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Everything you've wanted to know about urinary tract infections, but were afraid to ask.

2004-03-31 - 12:50 p.m.

Ok, I promised to write out the knowledge Iíve accumulated over the years on urinary tract infections so here it is:

How the heck does one get a urinary tract infection (UTI)?

UTIs are caused by bacteria getting into the bladder, most commonly E. coli. Women are much more prone to getting them for the simple reason that our urethras are much, much, shorter than menís so itís a shorter distance for the bacteria to travel to get in there. (There are other factors involved but thatís the simple and most compelling explanation.) While there are some common-sense things that you can do to prevent them, like wiping front-to-back and drinking enough that you pee regularly, lots of women get them and thereís not a lot that they can do about it; itís not their ďfaultĒ, thatís just the way it is. If youíre prone to them, drinking more water, and thus peeing more, will help, as will peeing after sex (sex can contribute to the onset of a UTI), and drinking before bedtime so you pee at least once during the night. Iíve also heard that waiting until you feel like youíre bursting before you go means that the bladder gets stressed by having to expand further than optimal and thus the possibility of an infection getting a foothold increases, but I havenít found anything official to back this up so take it with a grain of salt. Common sense says go pee when you feel you have to; donít force yourself to pee when you donít feel you have to (that can contribute to urinary incontinence which is a whole other kettle of fish). Try to make sure that when you do pee, you empty your bladder completely so that everything is flushed out.

The (in)famous cranberry juice remedy.

Cranberry juice is used as a folk remedy for UTIs. I have heard a doctor say that itís just the acidity of the cranberry juice that has an effect, and that you can get the same results with vitamin C; I have done my research and beg to differ. While there has been some published evidence that cranberries can inhibit the pilli of the bacteria from adhering to the bladder wall (the bacteria canít stick to the bladder and are therefore flushed out more easily), and another study indicated that it may help prevent infections, there hasnít been good medical evidence to actually prove that that it can cure a UTI once it has started. (You can feel free to do a search of PubMed to verify my info.) The bottom line for me though is that it canít hurt. Look for unsweetened cranberry juice (it will probably need to be diluted and even then it tastes like ďdiluted sourĒ as my husband describes it). Cranberry ďcocktailĒ doesnít contain a lot of actual cranberry juice and does contain a lot of sugar and putting extra sugar in the blood when youíve got a UTI means your supplying a food source to the bacteria.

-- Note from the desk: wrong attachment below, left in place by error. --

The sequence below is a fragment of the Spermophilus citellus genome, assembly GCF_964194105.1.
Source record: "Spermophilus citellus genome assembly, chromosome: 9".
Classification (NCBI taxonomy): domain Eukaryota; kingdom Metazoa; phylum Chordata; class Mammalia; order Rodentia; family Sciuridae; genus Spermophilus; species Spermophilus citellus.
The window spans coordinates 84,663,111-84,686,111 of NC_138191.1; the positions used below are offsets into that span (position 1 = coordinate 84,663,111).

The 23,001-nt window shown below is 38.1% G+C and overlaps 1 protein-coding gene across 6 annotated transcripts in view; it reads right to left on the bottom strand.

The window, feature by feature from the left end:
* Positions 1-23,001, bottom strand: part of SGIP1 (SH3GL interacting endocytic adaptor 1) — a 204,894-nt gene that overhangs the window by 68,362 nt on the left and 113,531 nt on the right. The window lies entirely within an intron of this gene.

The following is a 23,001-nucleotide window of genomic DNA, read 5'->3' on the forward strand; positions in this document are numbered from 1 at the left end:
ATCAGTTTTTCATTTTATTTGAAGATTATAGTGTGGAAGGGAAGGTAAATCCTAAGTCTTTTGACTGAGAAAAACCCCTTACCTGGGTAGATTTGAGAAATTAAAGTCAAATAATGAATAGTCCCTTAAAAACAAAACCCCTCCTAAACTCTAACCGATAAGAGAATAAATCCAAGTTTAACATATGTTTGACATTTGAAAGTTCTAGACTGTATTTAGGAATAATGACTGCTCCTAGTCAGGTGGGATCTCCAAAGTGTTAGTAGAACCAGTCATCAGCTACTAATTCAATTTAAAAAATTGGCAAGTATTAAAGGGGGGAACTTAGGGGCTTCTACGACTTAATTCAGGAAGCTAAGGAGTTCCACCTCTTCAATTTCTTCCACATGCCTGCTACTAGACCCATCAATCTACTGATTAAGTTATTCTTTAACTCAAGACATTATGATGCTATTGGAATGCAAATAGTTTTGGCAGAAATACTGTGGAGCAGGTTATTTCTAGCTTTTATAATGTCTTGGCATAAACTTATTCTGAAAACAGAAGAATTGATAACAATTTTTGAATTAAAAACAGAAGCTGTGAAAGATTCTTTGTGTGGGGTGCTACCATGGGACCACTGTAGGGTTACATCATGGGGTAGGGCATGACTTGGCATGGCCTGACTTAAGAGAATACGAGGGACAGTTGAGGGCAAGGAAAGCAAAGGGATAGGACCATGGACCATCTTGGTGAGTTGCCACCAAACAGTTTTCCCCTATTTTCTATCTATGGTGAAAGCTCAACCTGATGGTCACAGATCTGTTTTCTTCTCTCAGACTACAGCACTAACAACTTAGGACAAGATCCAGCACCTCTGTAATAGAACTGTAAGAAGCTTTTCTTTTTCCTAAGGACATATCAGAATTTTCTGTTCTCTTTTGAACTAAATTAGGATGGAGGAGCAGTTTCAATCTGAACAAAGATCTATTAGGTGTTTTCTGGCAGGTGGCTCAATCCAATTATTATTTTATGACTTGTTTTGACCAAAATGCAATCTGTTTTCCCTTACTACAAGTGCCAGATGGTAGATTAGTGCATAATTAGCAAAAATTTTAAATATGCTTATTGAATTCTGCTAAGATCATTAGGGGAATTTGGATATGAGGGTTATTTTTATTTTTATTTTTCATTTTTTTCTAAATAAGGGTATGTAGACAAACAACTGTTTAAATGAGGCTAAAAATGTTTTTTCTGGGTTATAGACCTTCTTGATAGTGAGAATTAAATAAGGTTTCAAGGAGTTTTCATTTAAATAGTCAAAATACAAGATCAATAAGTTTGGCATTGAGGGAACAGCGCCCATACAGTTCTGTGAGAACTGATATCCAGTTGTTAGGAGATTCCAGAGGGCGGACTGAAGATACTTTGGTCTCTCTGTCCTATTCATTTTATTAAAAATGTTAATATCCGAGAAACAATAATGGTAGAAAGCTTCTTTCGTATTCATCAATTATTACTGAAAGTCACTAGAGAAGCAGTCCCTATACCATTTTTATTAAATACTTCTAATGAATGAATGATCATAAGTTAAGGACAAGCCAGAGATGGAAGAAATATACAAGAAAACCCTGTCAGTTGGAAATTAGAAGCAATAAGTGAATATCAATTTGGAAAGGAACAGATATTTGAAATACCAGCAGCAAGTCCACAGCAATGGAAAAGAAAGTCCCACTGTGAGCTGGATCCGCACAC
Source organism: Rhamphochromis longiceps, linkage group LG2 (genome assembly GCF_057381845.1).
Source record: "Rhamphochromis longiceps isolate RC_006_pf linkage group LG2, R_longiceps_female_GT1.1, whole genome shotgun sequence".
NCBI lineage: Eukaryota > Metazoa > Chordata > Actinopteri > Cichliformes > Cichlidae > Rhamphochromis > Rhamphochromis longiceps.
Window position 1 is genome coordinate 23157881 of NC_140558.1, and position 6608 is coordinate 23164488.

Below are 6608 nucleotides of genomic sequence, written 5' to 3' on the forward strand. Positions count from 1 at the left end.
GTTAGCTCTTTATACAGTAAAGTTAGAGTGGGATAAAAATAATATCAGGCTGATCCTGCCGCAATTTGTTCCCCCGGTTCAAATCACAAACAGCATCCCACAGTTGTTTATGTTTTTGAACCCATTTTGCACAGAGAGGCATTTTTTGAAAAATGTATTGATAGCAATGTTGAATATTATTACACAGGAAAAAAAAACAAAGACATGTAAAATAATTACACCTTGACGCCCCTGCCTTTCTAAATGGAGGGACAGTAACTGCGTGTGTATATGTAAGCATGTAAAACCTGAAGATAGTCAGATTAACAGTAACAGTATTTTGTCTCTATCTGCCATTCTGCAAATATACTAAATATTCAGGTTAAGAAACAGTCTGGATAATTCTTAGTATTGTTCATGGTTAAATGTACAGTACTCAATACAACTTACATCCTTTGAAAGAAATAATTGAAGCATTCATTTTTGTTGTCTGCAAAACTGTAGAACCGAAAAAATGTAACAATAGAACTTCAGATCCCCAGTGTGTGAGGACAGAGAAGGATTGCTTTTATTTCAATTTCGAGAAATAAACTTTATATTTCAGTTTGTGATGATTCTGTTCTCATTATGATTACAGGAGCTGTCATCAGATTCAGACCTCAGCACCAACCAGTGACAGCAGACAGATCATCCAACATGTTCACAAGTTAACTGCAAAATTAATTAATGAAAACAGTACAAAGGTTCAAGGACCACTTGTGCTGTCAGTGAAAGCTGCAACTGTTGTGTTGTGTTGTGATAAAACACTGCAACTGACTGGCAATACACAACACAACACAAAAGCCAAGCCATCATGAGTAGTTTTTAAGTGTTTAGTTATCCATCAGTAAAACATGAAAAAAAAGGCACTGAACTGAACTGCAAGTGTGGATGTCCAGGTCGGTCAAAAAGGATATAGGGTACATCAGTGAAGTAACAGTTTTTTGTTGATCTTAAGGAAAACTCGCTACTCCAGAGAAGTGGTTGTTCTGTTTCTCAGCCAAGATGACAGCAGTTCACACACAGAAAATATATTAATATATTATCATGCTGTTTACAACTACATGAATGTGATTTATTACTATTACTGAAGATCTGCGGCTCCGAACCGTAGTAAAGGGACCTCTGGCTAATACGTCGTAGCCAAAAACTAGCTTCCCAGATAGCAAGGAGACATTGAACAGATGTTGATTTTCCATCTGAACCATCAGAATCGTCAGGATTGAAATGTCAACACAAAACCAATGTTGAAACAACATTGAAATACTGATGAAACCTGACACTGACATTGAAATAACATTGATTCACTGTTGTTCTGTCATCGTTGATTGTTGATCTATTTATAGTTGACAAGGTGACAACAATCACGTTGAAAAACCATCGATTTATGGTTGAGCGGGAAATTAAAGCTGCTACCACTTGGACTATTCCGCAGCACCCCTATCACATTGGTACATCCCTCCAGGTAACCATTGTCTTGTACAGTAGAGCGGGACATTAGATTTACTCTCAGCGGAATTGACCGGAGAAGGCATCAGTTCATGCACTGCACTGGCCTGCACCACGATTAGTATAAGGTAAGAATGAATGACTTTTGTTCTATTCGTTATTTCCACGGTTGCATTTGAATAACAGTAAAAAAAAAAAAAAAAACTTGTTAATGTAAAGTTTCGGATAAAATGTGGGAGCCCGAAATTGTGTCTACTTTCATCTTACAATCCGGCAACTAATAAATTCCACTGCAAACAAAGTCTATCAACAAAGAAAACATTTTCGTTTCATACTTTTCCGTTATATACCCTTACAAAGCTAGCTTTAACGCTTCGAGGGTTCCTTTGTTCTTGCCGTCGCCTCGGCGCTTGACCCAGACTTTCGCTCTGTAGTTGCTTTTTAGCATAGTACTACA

What do I do if I get a UTI?

If youíve had one before, you know it when you have one. If you havenít had one before, the most common symptoms are urinary frequency (having to pee a lot), urinary urgency (feeling like you really have to pee; yes, even when youíve just gone and you know damn well your bladder is empty), and painful urination (burning when you pee, particularly right at the end when your bladder is almost empty). If it goes untreated for too long you may have visible blood in your urine, and it can travel up one or both ureters to your kidneys which can be serious and you would feel as a pain in your lower back.

Go to the doctor.

If youíve never had a UTI before the doctor should do a urine dip (she or he dips a special stick in the urine sample you provide) which determines if thereíre white blood cells present (which indicates that your body is trying to fight off an infection). Theyíll thump your back to check your kidneys for pain and poke at your belly over your bladder to check for pain/tenderness. They will then prescribe antibiotics but should also send your sample for culturing to make sure that the bacteria youíve got arenít resistant to that particular antibiotic. If they find that there is a resistance they should call you in and change your prescription. Take the antibiotics for as long as you are told to. This will usually be until theyíre all gone.